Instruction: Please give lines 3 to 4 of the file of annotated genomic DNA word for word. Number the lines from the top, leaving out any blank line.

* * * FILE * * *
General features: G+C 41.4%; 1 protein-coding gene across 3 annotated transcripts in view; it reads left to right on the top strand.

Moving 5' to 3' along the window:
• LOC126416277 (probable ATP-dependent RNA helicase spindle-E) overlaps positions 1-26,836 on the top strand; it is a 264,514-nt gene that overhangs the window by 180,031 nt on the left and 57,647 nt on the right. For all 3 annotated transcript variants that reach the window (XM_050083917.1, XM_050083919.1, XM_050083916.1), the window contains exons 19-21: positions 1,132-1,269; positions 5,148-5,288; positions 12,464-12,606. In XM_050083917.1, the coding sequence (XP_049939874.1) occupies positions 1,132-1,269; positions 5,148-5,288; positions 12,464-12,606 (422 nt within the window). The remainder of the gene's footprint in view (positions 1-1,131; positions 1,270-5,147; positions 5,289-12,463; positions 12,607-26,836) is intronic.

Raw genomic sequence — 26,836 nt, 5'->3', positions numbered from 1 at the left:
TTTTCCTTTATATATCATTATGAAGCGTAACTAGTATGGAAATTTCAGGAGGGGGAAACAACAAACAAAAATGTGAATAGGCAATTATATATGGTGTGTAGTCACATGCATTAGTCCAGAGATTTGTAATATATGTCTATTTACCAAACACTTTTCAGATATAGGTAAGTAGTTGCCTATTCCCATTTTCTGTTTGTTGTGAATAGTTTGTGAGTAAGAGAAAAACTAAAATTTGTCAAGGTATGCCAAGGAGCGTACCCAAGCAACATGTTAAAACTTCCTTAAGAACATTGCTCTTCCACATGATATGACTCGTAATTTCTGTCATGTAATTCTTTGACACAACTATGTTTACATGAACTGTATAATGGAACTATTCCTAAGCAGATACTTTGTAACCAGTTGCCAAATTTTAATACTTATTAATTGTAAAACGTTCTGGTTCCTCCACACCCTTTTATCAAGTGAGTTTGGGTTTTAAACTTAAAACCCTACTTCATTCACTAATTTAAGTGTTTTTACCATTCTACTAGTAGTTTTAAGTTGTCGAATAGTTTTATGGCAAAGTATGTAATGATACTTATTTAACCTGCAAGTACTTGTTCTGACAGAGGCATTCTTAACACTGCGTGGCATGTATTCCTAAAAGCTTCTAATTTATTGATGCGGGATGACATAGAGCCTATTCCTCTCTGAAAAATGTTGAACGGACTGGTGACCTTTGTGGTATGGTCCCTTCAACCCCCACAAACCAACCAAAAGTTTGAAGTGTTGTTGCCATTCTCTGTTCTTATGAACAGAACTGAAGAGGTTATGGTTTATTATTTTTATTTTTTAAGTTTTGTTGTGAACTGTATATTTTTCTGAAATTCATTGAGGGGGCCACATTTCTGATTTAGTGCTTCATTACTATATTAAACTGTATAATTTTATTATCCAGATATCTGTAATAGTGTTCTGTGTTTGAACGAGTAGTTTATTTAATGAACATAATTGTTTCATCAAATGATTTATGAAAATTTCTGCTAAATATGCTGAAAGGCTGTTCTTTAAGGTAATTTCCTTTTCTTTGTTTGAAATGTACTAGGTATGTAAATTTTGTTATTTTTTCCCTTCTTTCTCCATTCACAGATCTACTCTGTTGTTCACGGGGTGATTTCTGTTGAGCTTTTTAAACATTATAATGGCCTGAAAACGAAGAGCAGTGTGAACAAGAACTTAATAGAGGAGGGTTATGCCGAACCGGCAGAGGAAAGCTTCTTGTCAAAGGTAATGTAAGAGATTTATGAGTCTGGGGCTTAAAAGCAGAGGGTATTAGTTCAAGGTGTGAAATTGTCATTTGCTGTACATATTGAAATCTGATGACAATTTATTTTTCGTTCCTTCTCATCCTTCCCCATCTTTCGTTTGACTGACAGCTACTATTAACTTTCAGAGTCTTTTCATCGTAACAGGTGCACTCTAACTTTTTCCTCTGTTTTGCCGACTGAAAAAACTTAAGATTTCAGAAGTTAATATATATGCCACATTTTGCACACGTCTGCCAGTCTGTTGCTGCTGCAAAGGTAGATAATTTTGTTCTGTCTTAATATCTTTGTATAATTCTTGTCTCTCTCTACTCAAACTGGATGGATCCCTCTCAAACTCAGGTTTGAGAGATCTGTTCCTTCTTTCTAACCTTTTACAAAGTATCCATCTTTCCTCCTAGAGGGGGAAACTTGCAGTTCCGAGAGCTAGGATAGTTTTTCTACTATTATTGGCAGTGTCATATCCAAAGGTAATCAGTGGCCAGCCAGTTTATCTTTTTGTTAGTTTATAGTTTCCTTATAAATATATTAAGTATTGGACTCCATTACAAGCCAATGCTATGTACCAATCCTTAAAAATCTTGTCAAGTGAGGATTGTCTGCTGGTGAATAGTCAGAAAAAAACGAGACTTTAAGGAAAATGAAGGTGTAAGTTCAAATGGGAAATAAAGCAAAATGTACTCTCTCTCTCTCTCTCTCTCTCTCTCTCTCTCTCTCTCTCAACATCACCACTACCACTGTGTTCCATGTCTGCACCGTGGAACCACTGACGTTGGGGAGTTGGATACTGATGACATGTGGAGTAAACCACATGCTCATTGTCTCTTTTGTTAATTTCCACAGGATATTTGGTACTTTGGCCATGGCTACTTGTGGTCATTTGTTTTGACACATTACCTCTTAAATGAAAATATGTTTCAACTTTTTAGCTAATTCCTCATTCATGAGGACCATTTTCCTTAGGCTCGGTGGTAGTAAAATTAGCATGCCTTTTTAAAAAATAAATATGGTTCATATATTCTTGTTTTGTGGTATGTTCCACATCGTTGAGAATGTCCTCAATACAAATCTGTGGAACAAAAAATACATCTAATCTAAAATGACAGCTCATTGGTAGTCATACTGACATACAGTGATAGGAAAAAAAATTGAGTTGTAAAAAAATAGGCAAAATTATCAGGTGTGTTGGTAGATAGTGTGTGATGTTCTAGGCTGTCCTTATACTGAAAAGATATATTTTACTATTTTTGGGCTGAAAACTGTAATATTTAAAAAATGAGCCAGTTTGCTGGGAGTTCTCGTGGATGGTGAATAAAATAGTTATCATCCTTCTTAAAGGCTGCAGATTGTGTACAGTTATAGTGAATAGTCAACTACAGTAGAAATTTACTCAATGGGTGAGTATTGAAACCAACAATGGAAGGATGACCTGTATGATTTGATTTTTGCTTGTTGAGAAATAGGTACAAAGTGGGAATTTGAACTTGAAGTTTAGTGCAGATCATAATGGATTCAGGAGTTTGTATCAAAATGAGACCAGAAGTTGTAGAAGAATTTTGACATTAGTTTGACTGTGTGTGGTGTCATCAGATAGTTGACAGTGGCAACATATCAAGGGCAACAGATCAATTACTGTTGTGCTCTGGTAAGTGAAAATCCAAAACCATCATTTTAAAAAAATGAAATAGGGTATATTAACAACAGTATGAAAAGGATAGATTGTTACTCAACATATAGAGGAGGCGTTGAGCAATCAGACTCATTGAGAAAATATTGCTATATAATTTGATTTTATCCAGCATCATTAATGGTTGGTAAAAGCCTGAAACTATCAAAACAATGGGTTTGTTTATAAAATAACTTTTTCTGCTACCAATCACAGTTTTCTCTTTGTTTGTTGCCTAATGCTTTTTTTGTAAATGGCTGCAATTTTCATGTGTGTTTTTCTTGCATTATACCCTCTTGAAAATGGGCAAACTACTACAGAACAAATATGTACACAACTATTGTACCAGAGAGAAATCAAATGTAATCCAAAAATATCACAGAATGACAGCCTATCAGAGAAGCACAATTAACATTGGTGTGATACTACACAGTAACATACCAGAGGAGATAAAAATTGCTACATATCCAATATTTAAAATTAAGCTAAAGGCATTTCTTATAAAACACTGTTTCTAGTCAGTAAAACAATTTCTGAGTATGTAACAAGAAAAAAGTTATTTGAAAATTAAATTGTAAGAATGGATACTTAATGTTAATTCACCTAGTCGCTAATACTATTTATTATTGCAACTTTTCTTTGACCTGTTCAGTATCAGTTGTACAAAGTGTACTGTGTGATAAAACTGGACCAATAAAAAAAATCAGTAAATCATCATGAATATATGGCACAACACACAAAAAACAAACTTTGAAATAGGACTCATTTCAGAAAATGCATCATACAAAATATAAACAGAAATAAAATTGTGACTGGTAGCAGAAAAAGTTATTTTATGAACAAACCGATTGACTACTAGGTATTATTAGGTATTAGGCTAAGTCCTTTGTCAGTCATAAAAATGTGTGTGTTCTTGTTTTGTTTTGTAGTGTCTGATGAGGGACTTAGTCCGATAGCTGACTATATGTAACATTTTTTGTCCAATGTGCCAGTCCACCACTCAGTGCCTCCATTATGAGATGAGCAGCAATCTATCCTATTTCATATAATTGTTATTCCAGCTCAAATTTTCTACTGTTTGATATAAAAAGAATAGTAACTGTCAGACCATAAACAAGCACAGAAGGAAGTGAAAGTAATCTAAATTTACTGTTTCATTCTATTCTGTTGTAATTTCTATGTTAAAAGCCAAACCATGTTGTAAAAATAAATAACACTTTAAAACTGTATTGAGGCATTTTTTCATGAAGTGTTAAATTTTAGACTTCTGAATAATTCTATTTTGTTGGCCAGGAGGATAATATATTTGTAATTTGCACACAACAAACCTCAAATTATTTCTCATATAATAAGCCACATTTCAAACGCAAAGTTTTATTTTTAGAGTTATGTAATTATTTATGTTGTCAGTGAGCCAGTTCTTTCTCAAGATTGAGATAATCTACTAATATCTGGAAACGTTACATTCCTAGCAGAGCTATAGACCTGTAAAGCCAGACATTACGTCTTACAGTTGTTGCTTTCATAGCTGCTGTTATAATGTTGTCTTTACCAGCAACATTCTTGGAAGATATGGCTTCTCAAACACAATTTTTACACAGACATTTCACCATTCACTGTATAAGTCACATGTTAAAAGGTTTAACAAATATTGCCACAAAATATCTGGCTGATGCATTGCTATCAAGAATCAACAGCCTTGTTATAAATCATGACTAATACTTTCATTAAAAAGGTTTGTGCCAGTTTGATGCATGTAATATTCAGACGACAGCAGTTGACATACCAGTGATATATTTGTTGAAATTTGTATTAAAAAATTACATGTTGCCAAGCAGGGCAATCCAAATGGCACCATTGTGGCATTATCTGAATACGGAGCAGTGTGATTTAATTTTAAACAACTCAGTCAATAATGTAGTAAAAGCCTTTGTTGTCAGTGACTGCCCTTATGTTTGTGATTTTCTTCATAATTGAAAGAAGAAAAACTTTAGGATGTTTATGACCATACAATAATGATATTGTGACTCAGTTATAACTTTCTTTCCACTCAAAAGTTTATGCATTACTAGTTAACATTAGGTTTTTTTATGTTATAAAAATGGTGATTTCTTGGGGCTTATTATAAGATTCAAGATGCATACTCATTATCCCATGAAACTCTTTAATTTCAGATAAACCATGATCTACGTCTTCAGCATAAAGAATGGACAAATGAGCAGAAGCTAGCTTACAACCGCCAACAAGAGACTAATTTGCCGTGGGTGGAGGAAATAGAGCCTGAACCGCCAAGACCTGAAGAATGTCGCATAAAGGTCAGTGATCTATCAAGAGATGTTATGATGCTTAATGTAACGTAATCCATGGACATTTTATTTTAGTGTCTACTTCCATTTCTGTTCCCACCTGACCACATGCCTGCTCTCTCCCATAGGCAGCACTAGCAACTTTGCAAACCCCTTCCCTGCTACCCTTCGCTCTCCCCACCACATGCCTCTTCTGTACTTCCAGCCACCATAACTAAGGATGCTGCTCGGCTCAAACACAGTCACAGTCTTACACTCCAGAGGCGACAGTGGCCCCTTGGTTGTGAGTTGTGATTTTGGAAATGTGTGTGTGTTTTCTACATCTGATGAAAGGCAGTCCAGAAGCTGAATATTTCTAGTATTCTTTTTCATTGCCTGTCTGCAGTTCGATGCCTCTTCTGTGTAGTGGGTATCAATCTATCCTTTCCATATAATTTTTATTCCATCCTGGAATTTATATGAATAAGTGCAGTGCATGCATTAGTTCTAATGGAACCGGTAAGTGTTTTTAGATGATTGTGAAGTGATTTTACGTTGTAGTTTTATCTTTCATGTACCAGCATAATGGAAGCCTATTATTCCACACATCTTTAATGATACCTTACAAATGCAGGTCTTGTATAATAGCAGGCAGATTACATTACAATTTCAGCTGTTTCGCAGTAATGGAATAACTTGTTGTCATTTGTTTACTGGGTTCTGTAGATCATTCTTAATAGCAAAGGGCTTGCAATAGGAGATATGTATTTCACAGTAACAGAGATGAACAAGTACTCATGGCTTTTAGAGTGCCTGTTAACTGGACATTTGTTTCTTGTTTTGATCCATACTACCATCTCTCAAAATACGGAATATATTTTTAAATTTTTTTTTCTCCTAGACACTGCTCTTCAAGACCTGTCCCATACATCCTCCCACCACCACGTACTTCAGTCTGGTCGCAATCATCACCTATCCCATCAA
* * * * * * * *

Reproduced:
• LOC126416277 (probable ATP-dependent RNA helicase spindle-E) overlaps positions 1-26,836 on the top strand; it is a 264,514-nt gene that overhangs the window by 180,031 nt on the left and 57,647 nt on the right. For all 3 annotated transcript variants that reach the window (XM_050083917.1, XM_050083919.1, XM_050083916.1), the window contains exons 19-21: positions 1,132-1,269; positions 5,148-5,288; positions 12,464-12,606. In XM_050083917.1, the coding sequence (XP_049939874.1) occupies positions 1,132-1,269; positions 5,148-5,288; positions 12,464-12,606 (422 nt within the window). The remainder of the gene's footprint in view (positions 1-1,131; positions 1,270-5,147; positions 5,289-12,463; positions 12,607-26,836) is intronic.

Raw genomic sequence — 26,836 nt, 5'->3', positions numbered from 1 at the left: